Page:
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The Three Clauses that Ate the Federal Constitution and Other Constitutional Concerns

The views expressed are those of the author and do not necessarily reflect the views of ASPA as an organization.

By Carroll Robinson and Michael Adams
March 7, 2017

The old argument is Section 8 of Article I of the United States Constitution and The Bill of Rights created a federal government of enumerated and limited power.

The fact, however, is that structure and limitation no longer really exists.

Based on Supreme Court decisions, three clauses have eaten the Constitution as originally conceived and structured: the Taxation Clause, the Commerce Clause and the Necessary and Proper Clause.

Beyond the court’s protection of fundamental rights and its Equal Protection and “First Principal” (vertical federalism) jurisprudence, the court’s decisions seem to indicate no other limits on Congress’ power to regulate interstate commerce or to tax the American people.

The court’s decision on the Affordable Care Act individual mandate fee/tax could be construed as authority for Congress to tax people for simply living in the United States—an existence tax—so long as it was not based solely on race, religion, speech, gender, unreasonable search and seizure or, possibly, sexual orientation.

This issue may not become a constitutional question anytime soon but people need to start thinking about it now.

The Other Concern

We need to start thinking about and preparing for the unthinkable.

If segments of the human genome can be granted intellectual supreme-court-546279_640property patent protection for pharmaceutical development and precision genetic medical treatment, what will we do when some group of scientists clones a human being, if it has not already been done?

This is a bigger ethical and legal issue than so-called donor children or the cloning of stem cells.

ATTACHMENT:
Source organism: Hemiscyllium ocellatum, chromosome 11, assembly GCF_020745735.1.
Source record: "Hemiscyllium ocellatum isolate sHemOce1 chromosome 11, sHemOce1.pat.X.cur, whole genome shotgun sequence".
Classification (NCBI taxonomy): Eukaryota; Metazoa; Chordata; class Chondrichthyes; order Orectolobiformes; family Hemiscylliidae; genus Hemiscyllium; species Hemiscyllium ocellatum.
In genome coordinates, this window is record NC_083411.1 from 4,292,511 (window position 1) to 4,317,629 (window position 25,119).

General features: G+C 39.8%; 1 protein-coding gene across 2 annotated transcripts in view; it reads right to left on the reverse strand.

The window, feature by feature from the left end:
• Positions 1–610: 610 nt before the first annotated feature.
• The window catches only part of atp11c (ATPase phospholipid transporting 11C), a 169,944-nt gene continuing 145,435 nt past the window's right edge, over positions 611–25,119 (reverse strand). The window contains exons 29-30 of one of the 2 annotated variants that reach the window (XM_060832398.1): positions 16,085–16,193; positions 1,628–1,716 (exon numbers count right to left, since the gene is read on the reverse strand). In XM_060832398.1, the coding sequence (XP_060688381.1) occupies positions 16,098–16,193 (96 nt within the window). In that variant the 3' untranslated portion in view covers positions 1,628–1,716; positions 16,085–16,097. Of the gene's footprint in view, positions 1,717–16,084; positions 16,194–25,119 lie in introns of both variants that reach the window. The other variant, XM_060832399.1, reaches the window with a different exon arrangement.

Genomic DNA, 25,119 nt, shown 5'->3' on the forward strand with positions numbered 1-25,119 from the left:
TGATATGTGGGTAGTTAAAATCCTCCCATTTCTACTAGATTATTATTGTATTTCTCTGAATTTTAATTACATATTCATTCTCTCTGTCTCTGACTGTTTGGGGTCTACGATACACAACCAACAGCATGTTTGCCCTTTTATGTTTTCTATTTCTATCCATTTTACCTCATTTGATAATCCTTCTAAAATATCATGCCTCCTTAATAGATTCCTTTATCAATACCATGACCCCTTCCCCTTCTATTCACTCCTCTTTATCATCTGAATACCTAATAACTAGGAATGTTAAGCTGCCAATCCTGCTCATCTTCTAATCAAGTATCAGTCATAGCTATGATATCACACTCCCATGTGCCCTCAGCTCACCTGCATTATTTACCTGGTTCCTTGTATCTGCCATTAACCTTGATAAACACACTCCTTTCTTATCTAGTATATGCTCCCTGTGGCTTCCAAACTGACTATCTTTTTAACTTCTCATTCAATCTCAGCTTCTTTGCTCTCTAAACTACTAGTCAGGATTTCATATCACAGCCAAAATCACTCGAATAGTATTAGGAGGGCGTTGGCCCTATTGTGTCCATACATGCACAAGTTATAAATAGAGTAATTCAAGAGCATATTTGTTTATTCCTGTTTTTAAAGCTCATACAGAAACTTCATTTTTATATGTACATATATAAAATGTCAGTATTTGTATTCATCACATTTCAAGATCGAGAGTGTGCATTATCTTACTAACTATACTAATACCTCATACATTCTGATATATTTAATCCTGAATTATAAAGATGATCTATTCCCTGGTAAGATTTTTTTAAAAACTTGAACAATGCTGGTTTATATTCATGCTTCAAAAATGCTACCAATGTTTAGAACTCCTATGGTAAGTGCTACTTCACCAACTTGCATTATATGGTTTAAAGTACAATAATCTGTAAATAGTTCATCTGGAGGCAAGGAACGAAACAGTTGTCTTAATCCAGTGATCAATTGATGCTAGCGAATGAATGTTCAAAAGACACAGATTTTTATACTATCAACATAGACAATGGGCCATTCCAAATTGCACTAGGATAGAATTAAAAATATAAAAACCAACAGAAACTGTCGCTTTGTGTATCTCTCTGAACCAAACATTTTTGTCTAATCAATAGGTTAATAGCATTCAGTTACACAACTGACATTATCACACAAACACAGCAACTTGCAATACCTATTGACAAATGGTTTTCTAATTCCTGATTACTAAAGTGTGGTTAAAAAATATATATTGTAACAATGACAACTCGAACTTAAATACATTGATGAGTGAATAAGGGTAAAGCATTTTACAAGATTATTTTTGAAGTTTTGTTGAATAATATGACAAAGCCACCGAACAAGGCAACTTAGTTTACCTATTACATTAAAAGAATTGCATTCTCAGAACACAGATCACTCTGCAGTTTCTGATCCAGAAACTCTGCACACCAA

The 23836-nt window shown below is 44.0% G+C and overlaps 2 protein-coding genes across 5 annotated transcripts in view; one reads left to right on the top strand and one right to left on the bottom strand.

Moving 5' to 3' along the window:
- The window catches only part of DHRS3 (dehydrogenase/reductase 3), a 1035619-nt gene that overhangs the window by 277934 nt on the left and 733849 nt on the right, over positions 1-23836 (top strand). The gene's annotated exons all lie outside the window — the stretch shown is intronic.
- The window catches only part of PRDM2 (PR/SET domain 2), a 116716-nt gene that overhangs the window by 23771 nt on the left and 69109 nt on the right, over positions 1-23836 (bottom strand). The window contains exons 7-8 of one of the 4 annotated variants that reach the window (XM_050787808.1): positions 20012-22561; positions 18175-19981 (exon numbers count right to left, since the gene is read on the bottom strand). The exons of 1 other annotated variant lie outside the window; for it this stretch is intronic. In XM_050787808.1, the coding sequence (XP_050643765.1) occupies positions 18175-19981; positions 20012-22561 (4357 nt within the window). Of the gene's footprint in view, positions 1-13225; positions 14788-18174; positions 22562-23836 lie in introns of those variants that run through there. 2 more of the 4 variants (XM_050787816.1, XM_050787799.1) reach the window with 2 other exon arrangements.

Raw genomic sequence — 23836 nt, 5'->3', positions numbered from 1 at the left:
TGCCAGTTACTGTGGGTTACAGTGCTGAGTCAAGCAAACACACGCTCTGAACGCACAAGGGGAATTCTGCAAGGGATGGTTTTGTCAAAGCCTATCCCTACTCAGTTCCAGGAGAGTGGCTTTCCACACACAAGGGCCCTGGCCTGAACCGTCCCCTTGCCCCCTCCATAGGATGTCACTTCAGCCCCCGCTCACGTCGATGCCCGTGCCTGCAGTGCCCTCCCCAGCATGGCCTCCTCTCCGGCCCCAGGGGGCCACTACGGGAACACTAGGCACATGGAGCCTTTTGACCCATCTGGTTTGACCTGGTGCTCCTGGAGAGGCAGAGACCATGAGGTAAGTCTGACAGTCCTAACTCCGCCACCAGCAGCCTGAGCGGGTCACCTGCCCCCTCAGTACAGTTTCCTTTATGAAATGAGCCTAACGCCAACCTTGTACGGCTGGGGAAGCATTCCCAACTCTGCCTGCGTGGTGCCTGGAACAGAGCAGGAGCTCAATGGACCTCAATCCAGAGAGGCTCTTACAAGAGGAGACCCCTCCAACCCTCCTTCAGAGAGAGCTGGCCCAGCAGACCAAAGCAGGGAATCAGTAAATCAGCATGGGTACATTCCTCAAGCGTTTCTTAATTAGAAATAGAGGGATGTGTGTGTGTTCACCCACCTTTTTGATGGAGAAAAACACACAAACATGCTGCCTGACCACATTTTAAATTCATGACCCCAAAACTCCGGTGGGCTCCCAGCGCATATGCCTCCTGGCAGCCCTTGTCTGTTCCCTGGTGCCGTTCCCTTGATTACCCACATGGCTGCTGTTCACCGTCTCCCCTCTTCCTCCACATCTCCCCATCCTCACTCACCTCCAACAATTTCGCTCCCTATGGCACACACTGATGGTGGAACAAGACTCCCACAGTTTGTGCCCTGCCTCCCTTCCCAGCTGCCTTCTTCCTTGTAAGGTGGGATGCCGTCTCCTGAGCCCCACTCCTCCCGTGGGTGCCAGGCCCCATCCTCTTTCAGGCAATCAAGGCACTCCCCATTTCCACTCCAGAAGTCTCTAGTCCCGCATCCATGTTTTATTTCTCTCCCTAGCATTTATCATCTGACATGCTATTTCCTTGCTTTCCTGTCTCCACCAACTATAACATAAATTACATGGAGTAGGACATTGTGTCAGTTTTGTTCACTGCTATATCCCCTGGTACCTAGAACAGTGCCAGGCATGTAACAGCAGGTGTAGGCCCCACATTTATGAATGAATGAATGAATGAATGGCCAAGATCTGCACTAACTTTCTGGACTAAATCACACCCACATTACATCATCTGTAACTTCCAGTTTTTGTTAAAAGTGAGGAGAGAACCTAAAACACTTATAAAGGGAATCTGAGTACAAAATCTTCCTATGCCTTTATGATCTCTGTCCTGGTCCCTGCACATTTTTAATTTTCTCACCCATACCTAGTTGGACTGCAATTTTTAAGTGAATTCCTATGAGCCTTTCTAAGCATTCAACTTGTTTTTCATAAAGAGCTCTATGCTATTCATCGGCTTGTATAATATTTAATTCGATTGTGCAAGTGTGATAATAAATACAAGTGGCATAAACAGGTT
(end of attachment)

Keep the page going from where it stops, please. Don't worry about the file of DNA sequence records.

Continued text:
In the movie Jurassic Park, the owner of the park when asked why he cloned the dinosaurs replied because he could. The Jeff Goldblum character replied “just because something can be done does not mean that it should be done.”

We make this movie reference to highlight the realistic possibility someone will do it—clone a human being—and while we should hope it never happens, we must be prepared for that possibility (some would say eventuality).

A cloned human being is more likely than an artificial intelligence singularity.

If (or when) a human being is cloned, will the clone be intellectual property or will the clone be a free person?

Some people may think this topic is more science fiction than a public policy discussion but the reality is we have already cloned animals, are cloning body parts out of stem cells and have created “test tube” babies. Cloning a human being may be considered medically unethical but that designation will not stop some unethical scientist from taking that next step. Therefore, public policy makers and public administrators must be prepared for all possible contingencies.

That public policy and public administration innovative foresightedness must also be applied to the evolution and deployment of artificial intelligence (A.I.) across the economy — both the smart and sharing economies.

Authors: Robinson and Adams are professors at the Barbara Jordan-Mickey Leland School of Public Affairs at Texas Southern University.

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